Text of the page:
I loved writing this scene so much. It really let me dig into the mishmash of cultures and shifting lines of power at work in this seamy underbelly of the city. The Lower Market Market gets to be the place in the city that most feels alive. It practically boils over with activity, with opportunity, and with people taking advantage of each other and watching out for each other and everything between. Seeing all those factions and forces simultaneously entertained and intimidated by an impromptu parade of singing, dancing street kids and a few members of rival gangs made the Market come to life for me in a way it hadn’t in the first draft. It inspired me to go back and rewrite some earlier sections to bring a little more verve into a dingy part of town.
I loved this scene also because it’s a chance for Valerius to realize how far he’s come from the life he had as a teenage runaway – and how far he hasn’t come. After all, he turned to his old methods when he needed a way across, and he didn’t hesitate to do so. He’s still desperate, still just barely making it in a big, bad world full of people eager to gain the upper hand on anyone and everyone who happens to be around. Valerius hasn’t for many years felt afraid in the way he did as a kid, but he’s also starting to wake up to the fact he still does feel afraid all the time. He’s just afraid of different things.
I think it’s important to feature characters who are weak, and who are looked down upon. It’s important because it gives them powerful motivations to succeed, and powerful motivations lead to daring choices and meaningful turns in the plot. But I also think it’s important because that helps us build empathy for the people we think are beneath us in the real world. It’s important to me to emphasize that all people are people, and all people deserve empathy and consideration and respect. Like Valerius, I think almost everyone deserves more kindness than they’re getting, with the exceptions being the very rich and the very powerful. The powerless among us are the ones who most deserve to be recognized as our comrades in the constant struggle to get by. Valerius feels that, and he hopes this moment right here will teach the others to feel it, too. He feels real affection for Fiono, real sympathy, and I think that’s a much more complex and vulnerable and brave reaction to this silent street tough who’s unquestionably killed, probably many times, than simple cynicism would be. I would much rather work to expose what we have in common with those we think are the least like us than just tell another story of someone exactly like me.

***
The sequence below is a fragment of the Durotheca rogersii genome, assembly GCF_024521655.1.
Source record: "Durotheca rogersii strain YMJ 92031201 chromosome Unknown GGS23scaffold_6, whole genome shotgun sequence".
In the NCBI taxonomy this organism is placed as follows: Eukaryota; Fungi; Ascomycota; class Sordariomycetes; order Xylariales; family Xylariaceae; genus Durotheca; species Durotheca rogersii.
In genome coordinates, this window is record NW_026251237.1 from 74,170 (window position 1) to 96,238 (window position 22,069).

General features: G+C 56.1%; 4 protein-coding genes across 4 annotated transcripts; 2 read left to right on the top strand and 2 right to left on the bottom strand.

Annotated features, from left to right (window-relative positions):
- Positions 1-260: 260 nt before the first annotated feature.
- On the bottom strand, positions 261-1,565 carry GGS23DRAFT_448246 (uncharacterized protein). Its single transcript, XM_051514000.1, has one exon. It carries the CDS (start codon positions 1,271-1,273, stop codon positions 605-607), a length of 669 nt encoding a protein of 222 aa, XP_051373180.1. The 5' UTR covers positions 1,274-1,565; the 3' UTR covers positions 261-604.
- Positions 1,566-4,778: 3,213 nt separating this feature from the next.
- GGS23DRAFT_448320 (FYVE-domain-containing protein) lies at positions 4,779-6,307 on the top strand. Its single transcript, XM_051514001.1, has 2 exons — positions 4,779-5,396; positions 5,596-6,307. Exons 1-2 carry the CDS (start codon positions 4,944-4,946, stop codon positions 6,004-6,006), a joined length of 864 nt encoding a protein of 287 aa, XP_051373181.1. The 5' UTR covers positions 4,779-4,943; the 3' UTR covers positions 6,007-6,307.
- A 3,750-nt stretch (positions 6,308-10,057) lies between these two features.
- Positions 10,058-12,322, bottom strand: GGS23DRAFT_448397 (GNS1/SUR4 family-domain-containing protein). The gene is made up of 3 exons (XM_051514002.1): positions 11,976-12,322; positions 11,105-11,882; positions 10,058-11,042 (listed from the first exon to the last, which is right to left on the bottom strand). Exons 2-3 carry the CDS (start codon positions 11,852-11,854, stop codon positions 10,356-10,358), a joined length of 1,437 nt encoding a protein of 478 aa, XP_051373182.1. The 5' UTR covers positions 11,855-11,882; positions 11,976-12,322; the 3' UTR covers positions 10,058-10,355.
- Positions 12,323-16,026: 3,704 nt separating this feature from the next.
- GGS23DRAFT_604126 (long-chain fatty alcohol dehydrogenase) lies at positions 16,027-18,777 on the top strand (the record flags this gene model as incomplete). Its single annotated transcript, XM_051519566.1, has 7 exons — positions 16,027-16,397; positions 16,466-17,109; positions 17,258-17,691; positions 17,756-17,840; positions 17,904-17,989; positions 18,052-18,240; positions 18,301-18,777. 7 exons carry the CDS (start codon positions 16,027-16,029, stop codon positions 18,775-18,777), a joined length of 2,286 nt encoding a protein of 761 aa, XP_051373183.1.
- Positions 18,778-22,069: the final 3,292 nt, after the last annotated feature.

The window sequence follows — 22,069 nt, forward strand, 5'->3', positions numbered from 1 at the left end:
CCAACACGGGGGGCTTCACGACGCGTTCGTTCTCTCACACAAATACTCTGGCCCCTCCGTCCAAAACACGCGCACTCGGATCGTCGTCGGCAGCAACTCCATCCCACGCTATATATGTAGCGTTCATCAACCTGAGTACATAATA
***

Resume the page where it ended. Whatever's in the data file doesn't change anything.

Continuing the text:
What are you working on now, and when can we expect it?
I’ve just signed a deal for 4 more books in the world of A Fall in Autumn and will be writing the sequel over the summer. I can’t wait! I expect the second book, to be titled New Life in Autumn, will be out a year from now.
Later this year I have several other works, already finished and coming out from Falstaff Books:
Nobody Gets Out Alive will be coming out sometime soon, probably over the summer. It’s the fifth and final(-ish) book of The Withrow Chronicles, my suburban vampire series about a guy who became a vampire in the 1940’s and has declared himself the boss of all of North Carolina’s blood-drinkers. The series is a ridiculously fun sequence of genre mashups – vampires and zombies, vampires and superheroes, vampires and spy thrillers, vampires and war, vampires and their witch frienemies – telling a story that gets increasingly complex as Withrow slowly but surely learns the world of the supernatural is much bigger than he thought.
I also have the four-novella San Francisco urban fantasy series, SERVANT/SOVEREIGN. It starts with Through the Doors of Oblivion, and it’s about some of the most evocative moments in San Francisco’s history – such as the 1906 earthquake and fire – and witches and demons and time travel and real estate scams. I’m just exceptionally proud of it, and I get to really focus on the features of San Francisco I most adore, which are not necessarily the parts of the city they try to highlight for tourists. I don’t know exactly when that one is due out, either, but it’s made it through the content edits and the copyeditor and it’s now with the proofreader, so it’s getting close!
And, last but not least, I’ve reached the rights-reversion point on a bunch of short stories I sold years ago so I’m possibly going to reclaim those rights and produce an anthology of short stories and nonfiction essays I’ve written for various venues. That’s a maybe, though. We’ll see.
Thank you so much for having me – I really appreciate your and your readers’ time and attention. I hope you enjoy A Fall in Autumn and I would love to hear from you about it!
You can find me on Facebook, Twitter, Instagram, and Goodreads.
Folks who sign up for my monthly newsletter get a free short story and can read the ongoing first draft of a story set in the world of A Fall in Autumn but in our time rather than 12,000 years from now. Give it a shot! I keep marketing to a minimum and try to focus on rewarding your interest with new content.
And thanks again!
Thanks to the author and OWI for including us in the tour! Michael, I hope you will visit again. Thanks, readers for comeing by. Comments are always welcome.
Lou’s Rainbow Gate Book Blog is happy to welcome Becca Seymour!
Becca Seymour has a new MM contemporary romance out: “Let Me Show You.”
When a veterinarian and a construction worker connect, it takes mishaps, mistakes, and a Rhodesian Ridgeback named Rex to show them they’re made for each other.